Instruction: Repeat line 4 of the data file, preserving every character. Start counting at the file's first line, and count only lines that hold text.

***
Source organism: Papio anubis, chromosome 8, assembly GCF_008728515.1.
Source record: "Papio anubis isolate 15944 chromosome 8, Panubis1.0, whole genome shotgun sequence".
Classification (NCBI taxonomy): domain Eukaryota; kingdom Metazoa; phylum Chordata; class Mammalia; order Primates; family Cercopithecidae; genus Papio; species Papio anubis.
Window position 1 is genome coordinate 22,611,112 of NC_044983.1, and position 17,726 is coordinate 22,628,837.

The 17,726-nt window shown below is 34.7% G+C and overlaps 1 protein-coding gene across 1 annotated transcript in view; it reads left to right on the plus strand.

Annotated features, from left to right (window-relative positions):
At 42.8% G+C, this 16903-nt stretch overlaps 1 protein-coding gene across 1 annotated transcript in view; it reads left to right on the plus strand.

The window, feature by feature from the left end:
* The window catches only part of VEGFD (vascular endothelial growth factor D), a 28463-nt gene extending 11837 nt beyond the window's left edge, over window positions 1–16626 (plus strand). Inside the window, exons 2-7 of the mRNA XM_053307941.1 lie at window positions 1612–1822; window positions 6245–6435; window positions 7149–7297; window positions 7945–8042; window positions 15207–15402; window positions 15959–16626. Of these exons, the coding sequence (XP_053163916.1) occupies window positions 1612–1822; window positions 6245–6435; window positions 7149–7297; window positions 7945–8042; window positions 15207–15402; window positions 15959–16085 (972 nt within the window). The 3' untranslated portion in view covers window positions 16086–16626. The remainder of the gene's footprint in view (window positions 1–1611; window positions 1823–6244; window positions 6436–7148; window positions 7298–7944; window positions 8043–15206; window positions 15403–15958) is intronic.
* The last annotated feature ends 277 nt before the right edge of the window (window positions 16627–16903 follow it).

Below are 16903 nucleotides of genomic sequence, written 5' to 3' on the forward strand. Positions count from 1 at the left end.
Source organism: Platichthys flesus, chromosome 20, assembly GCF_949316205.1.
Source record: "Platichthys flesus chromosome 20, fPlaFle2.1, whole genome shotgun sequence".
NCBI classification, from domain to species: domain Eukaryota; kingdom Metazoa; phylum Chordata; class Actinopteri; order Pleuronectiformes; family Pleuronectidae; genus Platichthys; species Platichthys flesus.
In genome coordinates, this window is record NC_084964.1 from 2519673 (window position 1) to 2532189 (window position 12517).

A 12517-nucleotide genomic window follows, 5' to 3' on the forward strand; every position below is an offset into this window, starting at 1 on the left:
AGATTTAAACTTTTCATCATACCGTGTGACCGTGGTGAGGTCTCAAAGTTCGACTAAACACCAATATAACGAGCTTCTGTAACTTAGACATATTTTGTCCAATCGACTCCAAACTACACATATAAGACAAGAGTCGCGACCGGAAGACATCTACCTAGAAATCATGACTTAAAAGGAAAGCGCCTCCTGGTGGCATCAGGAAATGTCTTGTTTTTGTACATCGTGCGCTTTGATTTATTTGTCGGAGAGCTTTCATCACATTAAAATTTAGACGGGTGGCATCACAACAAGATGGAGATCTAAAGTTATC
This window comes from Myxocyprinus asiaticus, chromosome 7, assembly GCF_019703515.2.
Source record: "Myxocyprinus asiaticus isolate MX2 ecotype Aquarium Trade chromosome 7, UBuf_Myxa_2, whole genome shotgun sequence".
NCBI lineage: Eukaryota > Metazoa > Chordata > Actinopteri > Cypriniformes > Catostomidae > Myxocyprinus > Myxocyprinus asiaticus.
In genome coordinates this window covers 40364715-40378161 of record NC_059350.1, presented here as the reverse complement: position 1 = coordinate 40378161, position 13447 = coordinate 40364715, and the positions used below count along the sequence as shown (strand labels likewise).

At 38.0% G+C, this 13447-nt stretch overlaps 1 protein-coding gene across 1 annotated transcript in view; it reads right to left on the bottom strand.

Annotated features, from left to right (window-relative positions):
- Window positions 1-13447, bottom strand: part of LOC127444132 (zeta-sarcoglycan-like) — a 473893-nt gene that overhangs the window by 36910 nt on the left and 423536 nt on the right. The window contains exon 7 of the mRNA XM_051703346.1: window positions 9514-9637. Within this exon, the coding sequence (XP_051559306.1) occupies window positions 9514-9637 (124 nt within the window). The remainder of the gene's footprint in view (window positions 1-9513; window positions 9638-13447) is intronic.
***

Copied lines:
Window position 1 is genome coordinate 22,611,112 of NC_044983.1, and position 17,726 is coordinate 22,628,837.